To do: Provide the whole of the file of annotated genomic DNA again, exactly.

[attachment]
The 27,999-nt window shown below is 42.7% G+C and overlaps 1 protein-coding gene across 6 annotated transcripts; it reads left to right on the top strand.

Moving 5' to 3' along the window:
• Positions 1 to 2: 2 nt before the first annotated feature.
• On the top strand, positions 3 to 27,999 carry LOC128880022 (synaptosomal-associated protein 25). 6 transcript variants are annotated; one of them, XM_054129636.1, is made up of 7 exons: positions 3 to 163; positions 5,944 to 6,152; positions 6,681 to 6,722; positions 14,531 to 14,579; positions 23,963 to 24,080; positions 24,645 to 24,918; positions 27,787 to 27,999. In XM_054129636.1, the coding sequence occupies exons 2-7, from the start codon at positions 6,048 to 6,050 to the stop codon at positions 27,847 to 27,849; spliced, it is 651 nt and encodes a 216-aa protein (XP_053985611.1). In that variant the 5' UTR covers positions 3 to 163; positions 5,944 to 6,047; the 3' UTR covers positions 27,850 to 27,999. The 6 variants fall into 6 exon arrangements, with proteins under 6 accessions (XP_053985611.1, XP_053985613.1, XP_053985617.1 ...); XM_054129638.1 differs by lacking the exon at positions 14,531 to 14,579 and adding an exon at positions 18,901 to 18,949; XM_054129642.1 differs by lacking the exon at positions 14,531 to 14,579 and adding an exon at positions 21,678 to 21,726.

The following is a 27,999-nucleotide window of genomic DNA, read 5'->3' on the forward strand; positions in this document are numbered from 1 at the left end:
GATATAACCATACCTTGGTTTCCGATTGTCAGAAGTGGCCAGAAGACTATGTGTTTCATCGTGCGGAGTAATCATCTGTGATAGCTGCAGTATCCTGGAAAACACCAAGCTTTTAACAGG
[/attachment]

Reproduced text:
The 27,999-nt window shown below is 42.7% G+C and overlaps 1 protein-coding gene across 6 annotated transcripts; it reads left to right on the top strand.

Moving 5' to 3' along the window:
• Positions 1 to 2: 2 nt before the first annotated feature.
• On the top strand, positions 3 to 27,999 carry LOC128880022 (synaptosomal-associated protein 25). 6 transcript variants are annotated; one of them, XM_054129636.1, is made up of 7 exons: positions 3 to 163; positions 5,944 to 6,152; positions 6,681 to 6,722; positions 14,531 to 14,579; positions 23,963 to 24,080; positions 24,645 to 24,918; positions 27,787 to 27,999. In XM_054129636.1, the coding sequence occupies exons 2-7, from the start codon at positions 6,048 to 6,050 to the stop codon at positions 27,847 to 27,849; spliced, it is 651 nt and encodes a 216-aa protein (XP_053985611.1). In that variant the 5' UTR covers positions 3 to 163; positions 5,944 to 6,047; the 3' UTR covers positions 27,850 to 27,999. The 6 variants fall into 6 exon arrangements, with proteins under 6 accessions (XP_053985611.1, XP_053985613.1, XP_053985617.1 ...); XM_054129638.1 differs by lacking the exon at positions 14,531 to 14,579 and adding an exon at positions 18,901 to 18,949; XM_054129642.1 differs by lacking the exon at positions 14,531 to 14,579 and adding an exon at positions 21,678 to 21,726.

The following is a 27,999-nucleotide window of genomic DNA, read 5'->3' on the forward strand; positions in this document are numbered from 1 at the left end:
GATATAACCATACCTTGGTTTCCGATTGTCAGAAGTGGCCAGAAGACTATGTGTTTCATCGTGCGGAGTAATCATCTGTGATAGCTGCAGTATCCTGGAAAACACCAAGCTTTTAACAGG